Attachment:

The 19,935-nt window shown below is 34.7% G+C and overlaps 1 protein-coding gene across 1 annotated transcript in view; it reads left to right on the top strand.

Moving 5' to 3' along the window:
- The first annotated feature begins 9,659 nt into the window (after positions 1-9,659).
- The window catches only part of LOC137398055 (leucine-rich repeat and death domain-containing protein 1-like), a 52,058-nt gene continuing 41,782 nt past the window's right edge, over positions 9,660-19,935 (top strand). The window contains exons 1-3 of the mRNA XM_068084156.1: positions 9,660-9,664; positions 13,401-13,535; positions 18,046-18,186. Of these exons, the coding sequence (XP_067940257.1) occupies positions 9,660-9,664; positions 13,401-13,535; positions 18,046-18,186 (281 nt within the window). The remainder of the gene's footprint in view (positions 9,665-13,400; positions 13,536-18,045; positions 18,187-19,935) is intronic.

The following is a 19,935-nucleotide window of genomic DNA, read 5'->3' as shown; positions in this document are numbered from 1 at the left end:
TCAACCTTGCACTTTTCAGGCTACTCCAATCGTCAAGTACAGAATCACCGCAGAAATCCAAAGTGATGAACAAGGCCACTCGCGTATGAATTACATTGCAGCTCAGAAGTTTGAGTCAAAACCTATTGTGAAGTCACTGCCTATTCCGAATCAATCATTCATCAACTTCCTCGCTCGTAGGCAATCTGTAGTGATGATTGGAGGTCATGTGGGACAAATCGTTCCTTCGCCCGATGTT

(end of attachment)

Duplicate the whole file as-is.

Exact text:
The 19,935-nt window shown below is 34.7% G+C and overlaps 1 protein-coding gene across 1 annotated transcript in view; it reads left to right on the top strand.

Moving 5' to 3' along the window:
- The first annotated feature begins 9,659 nt into the window (after positions 1-9,659).
- The window catches only part of LOC137398055 (leucine-rich repeat and death domain-containing protein 1-like), a 52,058-nt gene continuing 41,782 nt past the window's right edge, over positions 9,660-19,935 (top strand). The window contains exons 1-3 of the mRNA XM_068084156.1: positions 9,660-9,664; positions 13,401-13,535; positions 18,046-18,186. Of these exons, the coding sequence (XP_067940257.1) occupies positions 9,660-9,664; positions 13,401-13,535; positions 18,046-18,186 (281 nt within the window). The remainder of the gene's footprint in view (positions 9,665-13,400; positions 13,536-18,045; positions 18,187-19,935) is intronic.

The following is a 19,935-nucleotide window of genomic DNA, read 5'->3' as shown; positions in this document are numbered from 1 at the left end:
TCAACCTTGCACTTTTCAGGCTACTCCAATCGTCAAGTACAGAATCACCGCAGAAATCCAAAGTGATGAACAAGGCCACTCGCGTATGAATTACATTGCAGCTCAGAAGTTTGAGTCAAAACCTATTGTGAAGTCACTGCCTATTCCGAATCAATCATTCATCAACTTCCTCGCTCGTAGGCAATCTGTAGTGATGATTGGAGGTCATGTGGGACAAATCGTTCCTTCGCCCGATGTT